May in the Garden 2024

Rhododendron molle subsp japonicum

Although April is the peak of rhododendron bloom in the David C. Lam Asian Garden, there are plenty more to come in May. The Azalea Glade, which is reached off of Henry and Fortune Trails, east of Upper Asian Way, holds a few treasures in this regard.  At least two forms of Rhododendron campylogynum should be flowering there in May: Rhododendron campylogynum Myrtilloides Group (very dwarf plants) and Rhododendron campylogynum Charopoeum Group (plants with larger flowers). The white-flowered Rhododendron ‘Leucanthum’ was once considered another variant of the species, but it has been deemed a hybrid.  Rhododendron oreotrephes is the picture of elegant understatement with its aromatic, small bluish leaves and lavender-mauve flowers. This species is in the same group as the flashier and more familiar R. augustinii. Steps away, the full-bodied orange flowers of the deciduous azalea, Rhododendron molle subsp. japonicum, command attention (whether orange is your thing or not). Along Upper Asian Way look out for the richly purple-flowered Rhododendron trichanthum, which is one of the later-flowering species in the R. augustinii alliance (technically, section Rhododendron subsection Triflora, which also includes R. oreotrephes).

The white- to rosy-pink-flowered Rhododendron qiaojiaense (“cheow-jee-en-see”) was only named scientifically in 2016, though plant explorers have known it as early as the 1990s in the wild in Yunnan, China. The phenomenal bud-set this year will translate into an outstanding floral display in May. There is a pair of small plants on Delavay Trail, west of Kingdon Ward Way and several larger ones along Hu Trail east of Sargent Trail, though the latter are still labeled as R. decorum subsp. cordatum (an early, provisional name). Described scientifically in 2008, Rhododendron qiaojiaense is a close relative of the larger-growing, Rhododendron decorum subsp. decorum. The finest of our “decorums” is located on Ludlow Trail, just above Lower Asian Way. The subspecies diaprepes is more tree like, and usually later to bloom, but ours, Rhododendron decorum subsp. diaprepes ‘Gargantua’ (a particularly arborescent, large-flowered selection), started flowering in mid-April. There are two plants, one north of Siebold Trail between Rock and Decaisne Trails, and an even taller one where Handel-Mazzetti Trail crosses Tschonoski Trail.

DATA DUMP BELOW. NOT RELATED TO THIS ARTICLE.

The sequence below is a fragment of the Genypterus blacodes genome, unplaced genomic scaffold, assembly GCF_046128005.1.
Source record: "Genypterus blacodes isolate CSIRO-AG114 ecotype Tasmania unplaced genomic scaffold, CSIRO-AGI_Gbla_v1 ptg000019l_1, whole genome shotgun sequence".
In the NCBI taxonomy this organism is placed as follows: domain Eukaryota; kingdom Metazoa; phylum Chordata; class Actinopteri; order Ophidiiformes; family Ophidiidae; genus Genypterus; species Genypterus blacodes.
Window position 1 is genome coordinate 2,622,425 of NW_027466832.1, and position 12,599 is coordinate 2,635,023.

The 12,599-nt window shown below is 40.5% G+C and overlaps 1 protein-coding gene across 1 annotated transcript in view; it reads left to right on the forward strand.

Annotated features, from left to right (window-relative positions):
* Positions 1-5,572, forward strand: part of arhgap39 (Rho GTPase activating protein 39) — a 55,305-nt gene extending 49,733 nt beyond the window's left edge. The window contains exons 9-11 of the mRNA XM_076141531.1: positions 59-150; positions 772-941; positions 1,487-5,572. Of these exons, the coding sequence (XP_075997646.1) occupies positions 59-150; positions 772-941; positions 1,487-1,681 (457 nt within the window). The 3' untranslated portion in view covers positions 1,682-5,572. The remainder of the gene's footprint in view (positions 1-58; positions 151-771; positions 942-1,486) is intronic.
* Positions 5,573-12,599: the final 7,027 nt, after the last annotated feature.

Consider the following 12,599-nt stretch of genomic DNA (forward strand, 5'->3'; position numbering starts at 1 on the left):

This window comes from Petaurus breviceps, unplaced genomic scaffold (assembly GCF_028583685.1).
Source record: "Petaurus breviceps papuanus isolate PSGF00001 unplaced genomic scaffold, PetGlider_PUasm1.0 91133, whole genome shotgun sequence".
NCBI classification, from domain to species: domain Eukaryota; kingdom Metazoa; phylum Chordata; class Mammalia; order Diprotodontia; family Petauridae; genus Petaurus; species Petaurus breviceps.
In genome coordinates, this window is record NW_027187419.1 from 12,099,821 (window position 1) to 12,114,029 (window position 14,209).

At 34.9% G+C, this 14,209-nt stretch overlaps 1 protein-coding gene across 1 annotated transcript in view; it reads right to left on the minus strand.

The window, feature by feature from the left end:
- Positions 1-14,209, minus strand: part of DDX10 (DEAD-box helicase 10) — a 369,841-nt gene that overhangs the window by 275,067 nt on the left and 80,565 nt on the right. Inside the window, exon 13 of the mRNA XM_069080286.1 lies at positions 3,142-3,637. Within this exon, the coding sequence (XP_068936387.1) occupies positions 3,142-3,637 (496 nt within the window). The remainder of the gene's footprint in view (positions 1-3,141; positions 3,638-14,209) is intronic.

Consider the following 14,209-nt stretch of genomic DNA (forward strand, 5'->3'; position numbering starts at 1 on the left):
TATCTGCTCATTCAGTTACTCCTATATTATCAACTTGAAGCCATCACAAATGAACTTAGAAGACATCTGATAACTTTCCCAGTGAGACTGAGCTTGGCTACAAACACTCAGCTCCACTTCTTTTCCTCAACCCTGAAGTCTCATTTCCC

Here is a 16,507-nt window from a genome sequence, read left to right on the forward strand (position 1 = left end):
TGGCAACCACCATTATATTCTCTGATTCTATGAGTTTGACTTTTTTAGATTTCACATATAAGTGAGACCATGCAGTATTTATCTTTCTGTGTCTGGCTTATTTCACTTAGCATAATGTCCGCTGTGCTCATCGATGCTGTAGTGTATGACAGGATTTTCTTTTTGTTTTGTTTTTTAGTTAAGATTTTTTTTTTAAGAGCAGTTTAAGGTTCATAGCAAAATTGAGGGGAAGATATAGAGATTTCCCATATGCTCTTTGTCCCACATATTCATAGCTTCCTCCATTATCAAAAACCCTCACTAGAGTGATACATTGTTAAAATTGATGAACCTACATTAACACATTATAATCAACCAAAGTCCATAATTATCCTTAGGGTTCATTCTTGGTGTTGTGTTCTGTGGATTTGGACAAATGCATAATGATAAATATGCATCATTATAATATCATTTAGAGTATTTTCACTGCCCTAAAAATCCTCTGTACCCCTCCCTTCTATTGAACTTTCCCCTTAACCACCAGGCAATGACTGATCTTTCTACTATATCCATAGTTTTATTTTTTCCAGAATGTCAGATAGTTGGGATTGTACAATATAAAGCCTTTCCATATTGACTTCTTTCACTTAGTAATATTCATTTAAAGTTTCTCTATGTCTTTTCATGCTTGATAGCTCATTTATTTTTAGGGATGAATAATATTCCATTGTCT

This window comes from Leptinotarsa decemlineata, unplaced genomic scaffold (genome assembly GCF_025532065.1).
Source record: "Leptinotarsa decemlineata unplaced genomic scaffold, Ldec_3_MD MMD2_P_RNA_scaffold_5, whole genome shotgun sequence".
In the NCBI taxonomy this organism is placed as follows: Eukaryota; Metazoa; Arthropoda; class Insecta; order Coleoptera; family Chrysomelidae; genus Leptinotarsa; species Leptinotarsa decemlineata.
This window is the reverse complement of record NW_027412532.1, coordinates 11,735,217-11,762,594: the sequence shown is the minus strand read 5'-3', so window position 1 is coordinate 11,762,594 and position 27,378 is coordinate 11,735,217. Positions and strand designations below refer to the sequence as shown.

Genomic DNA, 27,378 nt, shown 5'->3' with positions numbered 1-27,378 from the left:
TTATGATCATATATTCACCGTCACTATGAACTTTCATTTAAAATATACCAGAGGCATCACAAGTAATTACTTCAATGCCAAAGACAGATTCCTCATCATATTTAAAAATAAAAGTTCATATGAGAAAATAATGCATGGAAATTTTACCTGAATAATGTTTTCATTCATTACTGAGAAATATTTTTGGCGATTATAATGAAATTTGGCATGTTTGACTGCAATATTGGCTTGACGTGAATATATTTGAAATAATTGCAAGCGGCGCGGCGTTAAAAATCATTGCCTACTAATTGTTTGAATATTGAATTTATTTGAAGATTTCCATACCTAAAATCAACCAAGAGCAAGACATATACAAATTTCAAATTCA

Several more in this stalwart group (subsection Fortunea) flower in May, with a few species normally opening their blooms as late as June or July. Rhododendron fortunei subsp. discolor may still have a few left in early May, but Rhododendron fortunei subsp. fortunei flowers are often emerging a week or so later. One of the finest selections of this species Sir Charles Butler, with palest pink flowers, is on Siebold Trail at Stearn Trail. All bets are off regarding flowering times after the winter we just experienced, but we can be sure that at least some of our magnificent Rhododendron glanduliferum (normally June-flowering with large white to pale pink, wintergreen-scented blooms), will produce a few good trusses in May. Multiple specimens are located along Lower Asian Way below Wharton Glade as well as on the west side of the path closer to Kingdon Ward Way.

Further to the south and east is Rhododendron maoerense, another tough, tree-like rhododendron. As with R. glanduliferum, there are conspicuous glands on the flower stalks, but the stalks in R. maoerense are longer and the trusses more open and upright. The flowers are larger and a strong rosy pink. Look for this species on Lower Asian Way at the west end of Soulie Loop and where Handel-Mazzetti Trail meets Meyer Glade. While visiting this part of the Garden, note that there are two deciduous magnolias here that regularly bloom in May. Magnolia sieboldii has nodding, cup-shaped flowers, while the closely-related Magnolia wilsonii has larger, more pendant blooms. Both smell deliciously of lemon blossom. The two are located next to each other, below Lower Asian Way south of Little Tsangpo Creek. They have multi-stemmed spreading crowns and broad leaves that hint at their tolerance for shaded spaces.

Submitted by: Douglas Justice, Associate Director, Horticulture and Collections

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